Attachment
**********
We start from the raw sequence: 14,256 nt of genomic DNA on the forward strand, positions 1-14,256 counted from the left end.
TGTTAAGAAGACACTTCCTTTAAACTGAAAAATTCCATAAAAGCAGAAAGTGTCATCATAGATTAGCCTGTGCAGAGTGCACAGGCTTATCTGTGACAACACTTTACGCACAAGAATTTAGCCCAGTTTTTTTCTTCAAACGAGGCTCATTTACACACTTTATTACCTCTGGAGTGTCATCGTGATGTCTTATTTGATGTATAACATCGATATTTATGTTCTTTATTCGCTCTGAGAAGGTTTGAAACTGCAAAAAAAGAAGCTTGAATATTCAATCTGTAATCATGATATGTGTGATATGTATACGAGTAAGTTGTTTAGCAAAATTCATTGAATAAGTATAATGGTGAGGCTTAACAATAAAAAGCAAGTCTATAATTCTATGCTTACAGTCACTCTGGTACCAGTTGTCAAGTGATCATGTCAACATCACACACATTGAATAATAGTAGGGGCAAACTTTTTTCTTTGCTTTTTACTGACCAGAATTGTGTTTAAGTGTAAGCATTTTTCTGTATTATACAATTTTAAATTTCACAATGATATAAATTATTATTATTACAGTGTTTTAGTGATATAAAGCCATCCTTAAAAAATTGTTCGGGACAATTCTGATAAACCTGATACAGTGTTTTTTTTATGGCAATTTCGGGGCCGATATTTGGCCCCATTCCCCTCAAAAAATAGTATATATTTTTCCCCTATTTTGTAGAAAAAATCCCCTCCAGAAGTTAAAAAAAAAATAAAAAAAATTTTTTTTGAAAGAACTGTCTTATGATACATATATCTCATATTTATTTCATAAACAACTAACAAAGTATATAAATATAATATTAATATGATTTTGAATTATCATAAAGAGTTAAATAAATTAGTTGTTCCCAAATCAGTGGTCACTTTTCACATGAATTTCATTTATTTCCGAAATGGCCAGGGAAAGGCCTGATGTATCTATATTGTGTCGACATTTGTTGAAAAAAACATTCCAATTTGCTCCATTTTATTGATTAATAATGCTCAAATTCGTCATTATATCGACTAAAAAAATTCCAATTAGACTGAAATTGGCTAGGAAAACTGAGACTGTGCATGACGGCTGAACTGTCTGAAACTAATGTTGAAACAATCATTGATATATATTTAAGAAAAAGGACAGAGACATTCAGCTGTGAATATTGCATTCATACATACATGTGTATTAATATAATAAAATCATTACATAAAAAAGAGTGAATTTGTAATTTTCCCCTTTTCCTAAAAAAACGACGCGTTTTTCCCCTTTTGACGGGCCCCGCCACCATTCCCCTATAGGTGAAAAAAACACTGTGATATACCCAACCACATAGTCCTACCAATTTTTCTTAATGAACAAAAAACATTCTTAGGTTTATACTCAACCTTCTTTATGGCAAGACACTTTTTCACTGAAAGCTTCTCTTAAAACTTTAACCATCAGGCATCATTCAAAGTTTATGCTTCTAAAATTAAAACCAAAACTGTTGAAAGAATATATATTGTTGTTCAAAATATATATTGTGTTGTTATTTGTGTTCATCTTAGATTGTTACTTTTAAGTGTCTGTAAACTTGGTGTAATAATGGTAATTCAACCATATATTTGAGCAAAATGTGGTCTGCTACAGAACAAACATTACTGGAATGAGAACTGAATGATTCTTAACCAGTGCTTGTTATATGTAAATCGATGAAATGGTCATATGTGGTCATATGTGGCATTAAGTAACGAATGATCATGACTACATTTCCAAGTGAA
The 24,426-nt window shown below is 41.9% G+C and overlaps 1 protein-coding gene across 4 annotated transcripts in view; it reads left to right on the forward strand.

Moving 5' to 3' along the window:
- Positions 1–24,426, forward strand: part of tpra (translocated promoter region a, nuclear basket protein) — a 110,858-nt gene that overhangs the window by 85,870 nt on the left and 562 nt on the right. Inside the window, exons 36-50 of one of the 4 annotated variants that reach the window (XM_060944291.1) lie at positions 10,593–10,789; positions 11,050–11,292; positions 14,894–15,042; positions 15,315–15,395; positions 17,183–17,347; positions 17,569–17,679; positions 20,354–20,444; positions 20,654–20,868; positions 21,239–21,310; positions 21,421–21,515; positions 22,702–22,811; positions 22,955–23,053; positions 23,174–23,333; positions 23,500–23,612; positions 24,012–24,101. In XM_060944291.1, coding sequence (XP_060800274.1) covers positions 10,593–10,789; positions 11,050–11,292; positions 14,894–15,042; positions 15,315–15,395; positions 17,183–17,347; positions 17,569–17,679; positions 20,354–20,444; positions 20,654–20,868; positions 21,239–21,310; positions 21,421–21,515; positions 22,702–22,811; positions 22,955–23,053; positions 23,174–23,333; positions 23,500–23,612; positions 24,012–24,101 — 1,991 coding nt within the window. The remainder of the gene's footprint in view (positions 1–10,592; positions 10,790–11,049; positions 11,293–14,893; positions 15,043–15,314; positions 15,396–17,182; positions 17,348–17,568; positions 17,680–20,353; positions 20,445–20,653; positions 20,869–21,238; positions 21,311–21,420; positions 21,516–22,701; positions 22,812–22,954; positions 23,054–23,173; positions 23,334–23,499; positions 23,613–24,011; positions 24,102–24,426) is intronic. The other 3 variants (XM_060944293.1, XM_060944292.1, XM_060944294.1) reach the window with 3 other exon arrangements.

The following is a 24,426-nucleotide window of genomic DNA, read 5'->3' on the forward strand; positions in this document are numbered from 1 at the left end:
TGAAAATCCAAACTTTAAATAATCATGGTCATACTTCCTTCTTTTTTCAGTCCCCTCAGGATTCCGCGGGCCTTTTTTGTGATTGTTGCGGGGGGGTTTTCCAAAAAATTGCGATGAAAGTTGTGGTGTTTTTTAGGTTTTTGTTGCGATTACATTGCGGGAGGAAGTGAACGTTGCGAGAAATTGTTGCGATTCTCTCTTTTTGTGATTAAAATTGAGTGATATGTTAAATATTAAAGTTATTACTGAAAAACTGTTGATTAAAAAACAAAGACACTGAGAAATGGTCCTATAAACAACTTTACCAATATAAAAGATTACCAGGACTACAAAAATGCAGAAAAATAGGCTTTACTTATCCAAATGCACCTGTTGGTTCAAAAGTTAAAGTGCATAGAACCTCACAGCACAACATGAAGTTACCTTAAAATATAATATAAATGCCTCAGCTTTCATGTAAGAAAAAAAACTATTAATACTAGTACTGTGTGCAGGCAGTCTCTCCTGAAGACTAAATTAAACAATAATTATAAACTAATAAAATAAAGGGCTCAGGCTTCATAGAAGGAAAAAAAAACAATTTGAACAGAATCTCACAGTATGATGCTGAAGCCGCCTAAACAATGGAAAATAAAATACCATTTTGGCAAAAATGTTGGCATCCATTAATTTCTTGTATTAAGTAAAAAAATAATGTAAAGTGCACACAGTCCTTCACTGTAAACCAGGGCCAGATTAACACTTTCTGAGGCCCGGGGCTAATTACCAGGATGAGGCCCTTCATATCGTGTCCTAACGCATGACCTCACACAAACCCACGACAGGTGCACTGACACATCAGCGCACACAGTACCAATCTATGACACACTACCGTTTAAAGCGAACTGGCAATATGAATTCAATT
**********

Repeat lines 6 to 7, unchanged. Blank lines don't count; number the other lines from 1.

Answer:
The following is a 24,426-nucleotide window of genomic DNA, read 5'->3' on the forward strand; positions in this document are numbered from 1 at the left end:
TGAAAATCCAAACTTTAAATAATCATGGTCATACTTCCTTCTTTTTTCAGTCCCCTCAGGATTCCGCGGGCCTTTTTTGTGATTGTTGCGGGGGGGTTTTCCAAAAAATTGCGATGAAAGTTGTGGTGTTTTTTAGGTTTTTGTTGCGATTACATTGCGGGAGGAAGTGAACGTTGCGAGAAATTGTTGCGATTCTCTCTTTTTGTGATTAAAATTGAGTGATATGTTAAATATTAAAGTTATTACTGAAAAACTGTTGATTAAAAAACAAAGACACTGAGAAATGGTCCTATAAACAACTTTACCAATATAAAAGATTACCAGGACTACAAAAATGCAGAAAAATAGGCTTTACTTATCCAAATGCACCTGTTGGTTCAAAAGTTAAAGTGCATAGAACCTCACAGCACAACATGAAGTTACCTTAAAATATAATATAAATGCCTCAGCTTTCATGTAAGAAAAAAAACTATTAATACTAGTACTGTGTGCAGGCAGTCTCTCCTGAAGACTAAATTAAACAATAATTATAAACTAATAAAATAAAGGGCTCAGGCTTCATAGAAGGAAAAAAAAACAATTTGAACAGAATCTCACAGTATGATGCTGAAGCCGCCTAAACAATGGAAAATAAAATACCATTTTGGCAAAAATGTTGGCATCCATTAATTTCTTGTATTAAGTAAAAAAATAATGTAAAGTGCACACAGTCCTTCACTGTAAACCAGGGCCAGATTAACACTTTCTGAGGCCCGGGGCTAATTACCAGGATGAGGCCCTTCATATCGTGTCCTAACGCATGACCTCACACAAACCCACGACAGGTGCACTGACACATCAGCGCACACAGTACCAATCTATGACACACTACCGTTTAAAGCGAACTGGCAATATGAATTCAATT